Speculative: SciML for Physical Modeling Synthesis

Aug 10, 2020   #SciML  #JuliaLang  #Zygote  #Physical modeling synthesis 

Tools in the “Scientific Machine Learning” (SciML) space have been getting more sophisticated and general purpose. While going through some material regarding “universal differential equations”, I couldn’t help dream up potential applications to tough problems in physical modeling synthesis of musical instruments .. particuarly interested in the vina family of instruments. Noting down some speculative thoughts here that I hope will refine and be replaced with more accurate ones as I learn more.

What’s physical modeling synthesis

The electronic and computer music community has given us plenty of synthesis techniques such as sampling synthesizers, wavetable synthesis, FM synthesis, granular synthesis and then some .. not to mention a plethora of audio processing (ex: digital filters) and combinatory tools (ex: convolution).

One technique to synthesize “realistic” sounds for musical purposes is to model the physics of a musical instrument and its control surface - likely using partial differential equations - and solve it numerically using finite methods to produce the instrument’s output. The promise of physmod synthesis is that it can give rich and realistic feeling sound synthesis, especially when clubbed with good controllers.

For example, the one-dimensional wave equation shown below can be used to describe the vibration of a string with linear characteristics.

$$ \frac{\partial^2{u}}{\partial{x}^2} = \frac{1}{v^2}\frac{\partial^2{u}}{\partial{t}^2} $$

where

$$ v = \sqrt{\frac{T}{\rho}} $$

where \(v\) is the speed of sound on the string, \(T\) is the string tension and \(\rho\) is the “linear density” of the string (mass per unit length). We therefore have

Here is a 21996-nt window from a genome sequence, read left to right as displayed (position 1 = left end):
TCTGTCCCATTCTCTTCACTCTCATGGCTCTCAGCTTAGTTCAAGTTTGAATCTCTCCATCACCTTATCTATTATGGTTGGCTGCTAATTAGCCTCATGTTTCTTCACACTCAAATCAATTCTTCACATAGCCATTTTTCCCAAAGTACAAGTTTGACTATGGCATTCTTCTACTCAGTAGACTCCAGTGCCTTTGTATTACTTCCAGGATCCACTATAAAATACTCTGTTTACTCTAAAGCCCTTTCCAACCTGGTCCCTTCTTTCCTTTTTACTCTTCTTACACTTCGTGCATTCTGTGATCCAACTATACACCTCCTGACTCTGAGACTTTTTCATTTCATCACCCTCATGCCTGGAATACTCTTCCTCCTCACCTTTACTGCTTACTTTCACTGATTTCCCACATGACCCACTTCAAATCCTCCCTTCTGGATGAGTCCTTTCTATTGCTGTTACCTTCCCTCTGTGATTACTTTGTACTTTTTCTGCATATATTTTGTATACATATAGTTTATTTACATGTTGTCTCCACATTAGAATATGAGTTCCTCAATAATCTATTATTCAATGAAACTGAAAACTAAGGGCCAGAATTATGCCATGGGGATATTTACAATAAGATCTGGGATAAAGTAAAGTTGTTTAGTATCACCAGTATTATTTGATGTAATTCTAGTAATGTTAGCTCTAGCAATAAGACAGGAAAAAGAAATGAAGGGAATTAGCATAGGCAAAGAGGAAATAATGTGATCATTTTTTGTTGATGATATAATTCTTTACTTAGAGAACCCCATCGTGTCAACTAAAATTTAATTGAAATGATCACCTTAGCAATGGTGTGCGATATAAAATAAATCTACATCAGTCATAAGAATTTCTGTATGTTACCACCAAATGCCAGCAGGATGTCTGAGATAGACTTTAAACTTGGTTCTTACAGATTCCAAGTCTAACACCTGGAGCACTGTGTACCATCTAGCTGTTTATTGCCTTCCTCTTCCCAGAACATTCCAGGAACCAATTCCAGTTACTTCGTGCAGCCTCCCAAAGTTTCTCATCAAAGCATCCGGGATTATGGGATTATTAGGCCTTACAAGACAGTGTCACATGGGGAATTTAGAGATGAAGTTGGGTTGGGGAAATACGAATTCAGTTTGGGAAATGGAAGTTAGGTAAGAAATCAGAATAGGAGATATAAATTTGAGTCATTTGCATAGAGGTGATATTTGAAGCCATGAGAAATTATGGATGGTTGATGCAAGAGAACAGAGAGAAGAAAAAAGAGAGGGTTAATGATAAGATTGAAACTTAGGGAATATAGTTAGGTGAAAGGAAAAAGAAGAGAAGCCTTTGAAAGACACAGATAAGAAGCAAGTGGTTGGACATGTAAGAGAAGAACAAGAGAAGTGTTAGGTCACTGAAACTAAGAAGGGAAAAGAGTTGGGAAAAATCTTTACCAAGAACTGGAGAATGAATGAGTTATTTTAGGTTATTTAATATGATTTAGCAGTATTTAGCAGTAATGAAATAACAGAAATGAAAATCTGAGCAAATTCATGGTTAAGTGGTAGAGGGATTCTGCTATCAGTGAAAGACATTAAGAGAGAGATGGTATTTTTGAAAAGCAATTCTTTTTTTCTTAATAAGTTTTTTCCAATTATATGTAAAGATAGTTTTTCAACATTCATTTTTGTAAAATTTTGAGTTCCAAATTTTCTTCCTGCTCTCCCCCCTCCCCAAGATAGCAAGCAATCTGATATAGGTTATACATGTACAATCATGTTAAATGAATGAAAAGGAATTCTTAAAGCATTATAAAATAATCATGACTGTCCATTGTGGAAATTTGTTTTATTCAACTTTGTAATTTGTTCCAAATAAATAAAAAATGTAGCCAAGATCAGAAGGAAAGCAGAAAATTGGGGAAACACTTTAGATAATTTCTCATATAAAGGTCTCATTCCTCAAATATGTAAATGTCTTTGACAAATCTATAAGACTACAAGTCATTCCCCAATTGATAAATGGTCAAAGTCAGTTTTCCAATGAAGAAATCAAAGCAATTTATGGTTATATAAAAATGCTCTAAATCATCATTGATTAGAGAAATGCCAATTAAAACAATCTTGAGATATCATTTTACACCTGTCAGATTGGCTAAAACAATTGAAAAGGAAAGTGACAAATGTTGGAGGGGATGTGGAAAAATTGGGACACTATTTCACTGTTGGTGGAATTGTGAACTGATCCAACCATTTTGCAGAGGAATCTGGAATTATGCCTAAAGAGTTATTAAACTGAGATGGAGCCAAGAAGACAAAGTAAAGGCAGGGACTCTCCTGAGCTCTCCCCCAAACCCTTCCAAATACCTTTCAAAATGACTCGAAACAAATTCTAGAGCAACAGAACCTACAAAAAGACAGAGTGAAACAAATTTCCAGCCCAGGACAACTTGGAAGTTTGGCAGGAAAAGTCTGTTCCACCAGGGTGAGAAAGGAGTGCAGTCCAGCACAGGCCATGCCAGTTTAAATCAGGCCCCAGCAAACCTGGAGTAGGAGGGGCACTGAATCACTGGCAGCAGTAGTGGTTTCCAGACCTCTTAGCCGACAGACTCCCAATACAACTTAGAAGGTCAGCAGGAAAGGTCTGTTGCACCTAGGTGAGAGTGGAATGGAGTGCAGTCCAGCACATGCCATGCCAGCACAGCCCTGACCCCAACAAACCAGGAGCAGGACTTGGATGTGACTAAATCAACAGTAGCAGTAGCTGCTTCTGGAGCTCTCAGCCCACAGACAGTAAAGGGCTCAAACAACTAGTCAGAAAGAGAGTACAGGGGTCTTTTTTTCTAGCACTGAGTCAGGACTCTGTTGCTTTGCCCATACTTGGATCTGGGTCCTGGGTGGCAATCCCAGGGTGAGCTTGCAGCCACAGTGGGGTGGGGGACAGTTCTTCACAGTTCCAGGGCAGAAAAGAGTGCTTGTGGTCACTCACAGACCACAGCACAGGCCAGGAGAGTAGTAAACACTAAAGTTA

$$ f_0 = \frac{v}{2L} $$

where \(f_0\) is the fundamental vibrating frequency of the string of length \(L\). .. so we can manipulate the vibrating pitch by either controlling the string tension (ex: pulling on it) or by changing the vibrating length (ex: sliding).

The aspect that complicates the promise of physical modeling is that coming up with realistic phsyical models is usually pretty hard, with common approaches being closer to “physically inspired synthesis” than actual physical modeling. One reason this is complicated is that, at least for some instruments, the interesting aspects of their sound stem from non-linearities in the system. These non-linearities don’t necessarily come from deviations in the elastic behaviour of the materials that the instruments are made of, but can be designed into the structure of the instrument itself - like the curved bridge of the tanpura and vina that lend a nasal and drone-like quality to their sounds.

Some techniques like waveguide synthesis are similar to FM synthesis in that they can be used to produce a variety of instrumental sounds .. if you can live with some loss of realism .. but I’m unaware of general purpose modeling approaches that can shoot for the moon in sound and control fidelity.

Scientific Machine Learning .. or SciML

The thought process goes roughly like this -

  • Neural networks are pretty good “universal (function) approximators” (UAs) but need excessive data (“big data”) to be of any use in many cases.
  • Scientific models are very useful but are sparse on parameters and so have to overlook fine grained effects.
  • What if we use neural networks to model unknown correction factors in known scientific models and fit their parameters from data through model training? That’s the launching point for SciML.

https://sciml.ai provides a good overview of the areas of impact of these tools and approaches.

Machine Learning is about constructing compact computational models that can mimic training datasets. As Christopher Rackauckas et al put it eloquently in the UDEs for SciML paper,

In the context of science, the well-known adage “a picture is worth a thousand words” might well be “a model is worth a thousand datasets.”